3. Fire separations (as so defined); and
    4. Signs for communicating information intended to facilitate evacuation; and
    5. Smoke separations (as so defined).

All buildings with a cable car, including single residential buildings, require a compliance schedule.

How to get a compliance schedule

For new buildings, an application should be made as part of the building consent application (where the new building will contain specified systems). The local council will issue the compliance schedule to the building owner with the code compliance certificate.

For existing buildings that have specified system(s) but for some reason don’t already have a compliance schedule, the building owner must apply to the local council for one. The building owner will be required to supply the same information about the specified system as if they were being installed under a building consent.

The building owner needs to provide enough information with their building consent application to enable council to compile the compliance schedule.

This includes details of the design features of the specified systems, as well as the proposed procedures for inspection, maintenance and reporting.

You also need to need to include the performance standard each system is supposed to meet, and continue to meet, for the life of the building.

When your building consent is granted, the Building Consenting Authority will specify documents you need to provide when you apply for a code compliance certificate

This may include:

  • installation certificates from subcontractors who installed the specified systems verifying the work has been done in accordance with the building consent and the relevant standards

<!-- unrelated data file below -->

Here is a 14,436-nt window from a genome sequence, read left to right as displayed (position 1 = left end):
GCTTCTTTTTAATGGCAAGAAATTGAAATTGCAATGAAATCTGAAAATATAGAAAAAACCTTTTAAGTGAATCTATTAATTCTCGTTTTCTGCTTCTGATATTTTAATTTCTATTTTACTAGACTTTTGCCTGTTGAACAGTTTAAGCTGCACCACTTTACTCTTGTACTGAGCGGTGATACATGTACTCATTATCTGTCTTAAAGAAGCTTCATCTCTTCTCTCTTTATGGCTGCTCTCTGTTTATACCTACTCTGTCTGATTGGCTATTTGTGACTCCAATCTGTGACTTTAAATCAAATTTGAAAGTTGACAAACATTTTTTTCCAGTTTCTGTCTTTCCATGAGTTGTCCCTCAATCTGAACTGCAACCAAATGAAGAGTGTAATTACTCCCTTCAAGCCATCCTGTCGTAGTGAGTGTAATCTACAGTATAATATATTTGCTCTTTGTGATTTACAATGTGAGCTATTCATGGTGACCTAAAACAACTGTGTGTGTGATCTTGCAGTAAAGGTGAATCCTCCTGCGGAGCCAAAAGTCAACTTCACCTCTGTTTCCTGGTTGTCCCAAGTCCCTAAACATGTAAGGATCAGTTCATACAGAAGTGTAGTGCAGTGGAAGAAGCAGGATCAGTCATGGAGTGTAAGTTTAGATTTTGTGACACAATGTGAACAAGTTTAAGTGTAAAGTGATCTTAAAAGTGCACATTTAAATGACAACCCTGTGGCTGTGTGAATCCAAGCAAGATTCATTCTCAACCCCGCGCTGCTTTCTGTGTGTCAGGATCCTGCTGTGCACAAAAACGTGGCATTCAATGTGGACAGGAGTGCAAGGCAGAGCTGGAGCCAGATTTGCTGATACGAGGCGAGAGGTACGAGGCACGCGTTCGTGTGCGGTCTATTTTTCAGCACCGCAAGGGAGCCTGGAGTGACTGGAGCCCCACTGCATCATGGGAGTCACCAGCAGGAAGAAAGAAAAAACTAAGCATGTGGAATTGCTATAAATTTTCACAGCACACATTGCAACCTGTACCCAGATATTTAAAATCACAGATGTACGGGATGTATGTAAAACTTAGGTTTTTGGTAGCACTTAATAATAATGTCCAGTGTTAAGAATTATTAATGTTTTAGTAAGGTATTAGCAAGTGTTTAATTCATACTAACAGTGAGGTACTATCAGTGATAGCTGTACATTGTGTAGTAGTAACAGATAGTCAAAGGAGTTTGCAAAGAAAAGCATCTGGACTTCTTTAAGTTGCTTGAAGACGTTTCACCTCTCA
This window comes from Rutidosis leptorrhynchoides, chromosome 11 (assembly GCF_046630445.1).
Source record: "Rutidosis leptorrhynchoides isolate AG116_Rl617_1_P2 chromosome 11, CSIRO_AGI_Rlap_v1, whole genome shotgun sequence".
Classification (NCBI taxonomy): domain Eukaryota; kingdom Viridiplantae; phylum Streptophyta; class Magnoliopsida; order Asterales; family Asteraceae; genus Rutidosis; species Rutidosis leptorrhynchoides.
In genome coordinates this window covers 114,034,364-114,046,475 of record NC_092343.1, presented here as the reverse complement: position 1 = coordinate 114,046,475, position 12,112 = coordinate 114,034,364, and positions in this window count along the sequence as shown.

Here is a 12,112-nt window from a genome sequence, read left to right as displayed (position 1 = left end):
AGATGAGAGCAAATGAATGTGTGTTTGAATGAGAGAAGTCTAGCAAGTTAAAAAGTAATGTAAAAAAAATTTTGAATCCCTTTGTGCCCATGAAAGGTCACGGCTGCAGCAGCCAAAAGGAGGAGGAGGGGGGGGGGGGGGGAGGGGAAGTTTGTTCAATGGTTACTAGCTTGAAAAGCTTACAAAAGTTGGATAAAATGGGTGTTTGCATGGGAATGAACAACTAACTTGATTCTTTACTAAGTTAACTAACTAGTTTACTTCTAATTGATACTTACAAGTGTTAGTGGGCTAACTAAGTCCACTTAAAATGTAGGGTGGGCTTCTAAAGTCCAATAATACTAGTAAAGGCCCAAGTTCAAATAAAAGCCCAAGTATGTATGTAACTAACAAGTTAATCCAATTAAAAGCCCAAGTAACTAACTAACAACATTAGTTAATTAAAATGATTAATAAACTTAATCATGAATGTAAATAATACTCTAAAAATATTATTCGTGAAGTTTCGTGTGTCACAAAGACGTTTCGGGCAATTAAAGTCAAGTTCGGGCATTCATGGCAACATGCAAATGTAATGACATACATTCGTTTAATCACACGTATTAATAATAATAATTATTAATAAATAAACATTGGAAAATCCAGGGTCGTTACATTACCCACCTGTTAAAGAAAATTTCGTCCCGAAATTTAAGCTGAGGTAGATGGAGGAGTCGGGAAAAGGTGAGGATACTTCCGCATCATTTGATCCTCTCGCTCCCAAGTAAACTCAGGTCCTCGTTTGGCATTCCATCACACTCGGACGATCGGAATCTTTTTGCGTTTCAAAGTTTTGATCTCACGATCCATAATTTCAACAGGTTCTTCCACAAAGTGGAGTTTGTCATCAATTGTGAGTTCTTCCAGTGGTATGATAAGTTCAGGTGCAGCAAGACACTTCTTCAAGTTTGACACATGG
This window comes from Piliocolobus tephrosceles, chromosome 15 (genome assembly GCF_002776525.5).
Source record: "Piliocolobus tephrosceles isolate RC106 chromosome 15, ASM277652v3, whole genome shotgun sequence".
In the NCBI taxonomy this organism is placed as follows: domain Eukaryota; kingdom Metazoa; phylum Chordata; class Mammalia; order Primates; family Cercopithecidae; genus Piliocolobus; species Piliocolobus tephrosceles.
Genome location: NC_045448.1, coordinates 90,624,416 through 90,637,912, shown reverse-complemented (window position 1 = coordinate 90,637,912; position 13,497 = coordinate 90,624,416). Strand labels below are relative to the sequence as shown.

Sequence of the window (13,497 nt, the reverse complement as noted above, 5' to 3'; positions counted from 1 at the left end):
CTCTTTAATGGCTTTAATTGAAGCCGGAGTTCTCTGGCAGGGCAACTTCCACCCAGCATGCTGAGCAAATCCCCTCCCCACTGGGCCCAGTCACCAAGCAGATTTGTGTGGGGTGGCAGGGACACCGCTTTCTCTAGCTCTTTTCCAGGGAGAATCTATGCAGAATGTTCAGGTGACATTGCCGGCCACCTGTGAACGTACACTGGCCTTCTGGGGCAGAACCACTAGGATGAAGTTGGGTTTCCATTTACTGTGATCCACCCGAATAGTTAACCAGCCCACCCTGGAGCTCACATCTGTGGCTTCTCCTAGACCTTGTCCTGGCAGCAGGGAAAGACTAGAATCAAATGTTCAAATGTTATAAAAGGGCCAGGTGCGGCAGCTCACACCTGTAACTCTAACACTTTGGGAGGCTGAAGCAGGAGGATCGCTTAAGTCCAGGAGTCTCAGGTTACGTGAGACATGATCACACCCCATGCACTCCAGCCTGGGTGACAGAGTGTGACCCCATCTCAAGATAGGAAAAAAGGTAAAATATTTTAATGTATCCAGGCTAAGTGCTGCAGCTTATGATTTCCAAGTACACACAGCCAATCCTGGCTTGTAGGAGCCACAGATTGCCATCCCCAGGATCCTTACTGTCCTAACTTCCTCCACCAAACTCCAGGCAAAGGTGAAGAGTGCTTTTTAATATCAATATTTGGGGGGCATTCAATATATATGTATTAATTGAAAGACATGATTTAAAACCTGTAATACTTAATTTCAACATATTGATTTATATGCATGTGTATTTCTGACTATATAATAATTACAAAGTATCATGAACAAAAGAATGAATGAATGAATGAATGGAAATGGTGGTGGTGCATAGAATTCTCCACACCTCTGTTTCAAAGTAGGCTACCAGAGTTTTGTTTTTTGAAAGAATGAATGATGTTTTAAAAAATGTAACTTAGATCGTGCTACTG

• evidence that specified systems are capable of performing to the performance standards set out in the building consent (such as testing or commissioning results)
  • third party verification from accredited inspection bodies (for fire alarms and sprinkler systems).

If the BCA is satisfied the building work has been built to the approved consent documents and the Building Code, they will issue you a code compliance certificate, compliance schedule and compliance schedule statement.

When you have a compliance schedule

You must display the compliance schedule statement (not to be confused with the compliance schedule) in a public part of the building for the first 12 months of the building’s life. This is usually inside the front foyer or ground floor reception area.

The compliance schedule statement is replaced after 12 months by the first building warrant of fitness which must be issued by you (the building owner), or your agent on your behalf.

You will need to ensure your specified systems are regularly tested and maintained as per the compliance schedule. This includes some inspections by independent qualified persons (IQPs).

This information is published by the Ministry of Business, Innovation and Employment’s Chief Executive. It is a general guide only and, if used, does not relieve any person of the obligation to consider any matter to which the information relates according to the circumstances of the particular case. Expert advice may be required in specific circumstances. Where this information relates to assisting people: